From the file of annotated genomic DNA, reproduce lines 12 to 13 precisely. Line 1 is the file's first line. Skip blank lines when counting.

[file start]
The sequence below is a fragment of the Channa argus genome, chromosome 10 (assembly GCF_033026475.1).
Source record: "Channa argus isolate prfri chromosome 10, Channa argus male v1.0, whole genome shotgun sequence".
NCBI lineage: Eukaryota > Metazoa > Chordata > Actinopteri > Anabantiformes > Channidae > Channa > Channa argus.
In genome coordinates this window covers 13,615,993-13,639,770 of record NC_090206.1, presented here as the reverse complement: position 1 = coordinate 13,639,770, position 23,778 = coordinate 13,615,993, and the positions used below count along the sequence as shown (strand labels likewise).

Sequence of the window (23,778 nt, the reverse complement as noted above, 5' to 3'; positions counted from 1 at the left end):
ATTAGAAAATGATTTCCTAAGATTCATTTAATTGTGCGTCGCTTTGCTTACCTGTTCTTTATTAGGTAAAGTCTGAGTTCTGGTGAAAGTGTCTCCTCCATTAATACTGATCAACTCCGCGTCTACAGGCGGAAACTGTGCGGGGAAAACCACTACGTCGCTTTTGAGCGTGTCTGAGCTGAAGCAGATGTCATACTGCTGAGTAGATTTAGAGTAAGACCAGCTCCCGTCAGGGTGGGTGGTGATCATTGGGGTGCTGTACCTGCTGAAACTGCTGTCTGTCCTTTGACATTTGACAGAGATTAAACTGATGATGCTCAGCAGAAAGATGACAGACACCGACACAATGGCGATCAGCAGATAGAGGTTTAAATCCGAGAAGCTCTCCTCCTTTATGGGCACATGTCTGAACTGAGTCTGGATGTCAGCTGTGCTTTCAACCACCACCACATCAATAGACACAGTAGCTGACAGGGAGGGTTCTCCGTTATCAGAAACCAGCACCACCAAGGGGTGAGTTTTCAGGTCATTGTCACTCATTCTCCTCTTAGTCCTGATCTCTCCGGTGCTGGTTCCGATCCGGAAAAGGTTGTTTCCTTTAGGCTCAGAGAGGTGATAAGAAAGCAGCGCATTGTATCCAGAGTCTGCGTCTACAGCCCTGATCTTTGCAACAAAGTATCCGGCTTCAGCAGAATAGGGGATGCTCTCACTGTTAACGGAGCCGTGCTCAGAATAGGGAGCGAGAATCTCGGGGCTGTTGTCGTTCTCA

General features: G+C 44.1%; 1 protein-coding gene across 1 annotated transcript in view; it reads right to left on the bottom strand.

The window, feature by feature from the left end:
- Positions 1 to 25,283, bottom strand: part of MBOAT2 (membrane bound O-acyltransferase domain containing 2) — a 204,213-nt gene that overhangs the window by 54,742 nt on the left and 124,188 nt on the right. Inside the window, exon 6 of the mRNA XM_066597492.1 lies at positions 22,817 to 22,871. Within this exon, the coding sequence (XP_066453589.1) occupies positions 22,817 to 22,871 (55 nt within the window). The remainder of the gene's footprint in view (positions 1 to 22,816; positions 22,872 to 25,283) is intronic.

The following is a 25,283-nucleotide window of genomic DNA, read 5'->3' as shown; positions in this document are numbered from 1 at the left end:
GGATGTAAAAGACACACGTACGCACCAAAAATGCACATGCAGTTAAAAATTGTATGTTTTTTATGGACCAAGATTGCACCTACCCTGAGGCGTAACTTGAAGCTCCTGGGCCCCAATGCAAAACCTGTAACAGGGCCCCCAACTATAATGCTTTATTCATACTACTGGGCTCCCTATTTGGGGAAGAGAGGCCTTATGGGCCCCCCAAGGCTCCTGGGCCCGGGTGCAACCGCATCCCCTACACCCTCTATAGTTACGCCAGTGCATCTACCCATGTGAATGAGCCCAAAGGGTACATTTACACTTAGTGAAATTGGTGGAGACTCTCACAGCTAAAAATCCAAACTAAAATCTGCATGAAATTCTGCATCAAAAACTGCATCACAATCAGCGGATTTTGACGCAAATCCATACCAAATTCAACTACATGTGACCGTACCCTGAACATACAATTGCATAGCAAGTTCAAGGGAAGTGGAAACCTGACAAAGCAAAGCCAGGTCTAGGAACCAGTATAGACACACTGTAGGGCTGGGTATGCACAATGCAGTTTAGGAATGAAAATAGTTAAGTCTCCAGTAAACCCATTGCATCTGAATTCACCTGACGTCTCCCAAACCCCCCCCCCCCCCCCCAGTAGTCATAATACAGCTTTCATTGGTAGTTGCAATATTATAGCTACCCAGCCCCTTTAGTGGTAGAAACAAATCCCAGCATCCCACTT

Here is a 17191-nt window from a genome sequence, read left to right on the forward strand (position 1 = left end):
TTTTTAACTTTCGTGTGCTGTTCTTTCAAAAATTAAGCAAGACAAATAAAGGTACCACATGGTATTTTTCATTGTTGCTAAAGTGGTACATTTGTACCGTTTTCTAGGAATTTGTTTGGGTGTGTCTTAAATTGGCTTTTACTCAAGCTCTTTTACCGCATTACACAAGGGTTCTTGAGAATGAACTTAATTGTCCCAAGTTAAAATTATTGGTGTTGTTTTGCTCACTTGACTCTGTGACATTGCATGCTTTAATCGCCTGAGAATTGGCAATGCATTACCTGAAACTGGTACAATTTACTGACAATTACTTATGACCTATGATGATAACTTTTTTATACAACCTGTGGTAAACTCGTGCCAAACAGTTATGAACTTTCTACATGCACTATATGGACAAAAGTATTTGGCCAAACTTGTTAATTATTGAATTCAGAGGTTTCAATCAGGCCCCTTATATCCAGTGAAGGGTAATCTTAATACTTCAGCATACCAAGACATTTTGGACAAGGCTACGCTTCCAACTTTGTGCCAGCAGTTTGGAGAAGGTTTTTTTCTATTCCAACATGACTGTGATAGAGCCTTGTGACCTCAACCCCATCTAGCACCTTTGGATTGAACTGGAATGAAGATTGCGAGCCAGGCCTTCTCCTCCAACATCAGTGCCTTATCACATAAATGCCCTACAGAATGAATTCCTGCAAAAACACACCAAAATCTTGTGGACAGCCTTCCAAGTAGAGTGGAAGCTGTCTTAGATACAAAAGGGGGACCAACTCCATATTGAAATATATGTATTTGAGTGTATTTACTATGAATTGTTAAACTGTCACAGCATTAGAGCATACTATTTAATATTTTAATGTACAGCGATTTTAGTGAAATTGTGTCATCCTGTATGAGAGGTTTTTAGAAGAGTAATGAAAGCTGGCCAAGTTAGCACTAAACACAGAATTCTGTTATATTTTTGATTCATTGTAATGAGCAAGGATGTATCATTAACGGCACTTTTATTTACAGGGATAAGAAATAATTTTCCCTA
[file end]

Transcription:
Here is a 17191-nt window from a genome sequence, read left to right on the forward strand (position 1 = left end):
TTTTTAACTTTCGTGTGCTGTTCTTTCAAAAATTAAGCAAGACAAATAAAGGTACCACATGGTATTTTTCATTGTTGCTAAAGTGGTACATTTGTACCGTTTTCTAGGAATTTGTTTGGGTGTGTCTTAAATTGGCTTTTACTCAAGCTCTTTTACCGCATTACACAAGGGTTCTTGAGAATGAACTTAATTGTCCCAAGTTAAAATTATTGGTGTTGTTTTGCTCACTTGACTCTGTGACATTGCATGCTTTAATCGCCTGAGAATTGGCAATGCATTACCTGAAACTGGTACAATTTACTGACAATTACTTATGACCTATGATGATAACTTTTTTATACAACCTGTGGTAAACTCGTGCCAAACAGTTATGAACTTTCTACATGCACTATATGGACAAAAGTATTTGGCCAAACTTGTTAATTATTGAATTCAGAGGTTTCAATCAGGCCCCTTATATCCAGTGAAGGGTAATCTTAATACTTCAGCATACCAAGACATTTTGGACAAGGCTACGCTTCCAACTTTGTGCCAGCAGTTTGGAGAAGGTTTTTTTCTATTCCAACATGACTGTGATAGAGCCTTGTGACCTCAACCCCATCTAGCACCTTTGGATTGAACTGGAATGAAGATTGCGAGCCAGGCCTTCTCCTCCAACATCAGTGCCTTATCACATAAATGCCCTACAGAATGAATTCCTGCAAAAACACACCAAAATCTTGTGGACAGCCTTCCAAGTAGAGTGGAAGCTGTCTTAGATACAAAAGGGGGACCAACTCCATATTGAAATATATGTATTTGAGTGTATTTACTATGAATTGTTAAACTGTCACAGCATTAGAGCATACTATTTAATATTTTAATGTACAGCGATTTTAGTGAAATTGTGTCATCCTGTATGAGAGGTTTTTAGAAGAGTAATGAAAGCTGGCCAAGTTAGCACTAAACACAGAATTCTGTTATATTTTTGATTCATTGTAATGAGCAAGGATGTATCATTAACGGCACTTTTATTTACAGGGATAAGAAATAATTTTCCCTA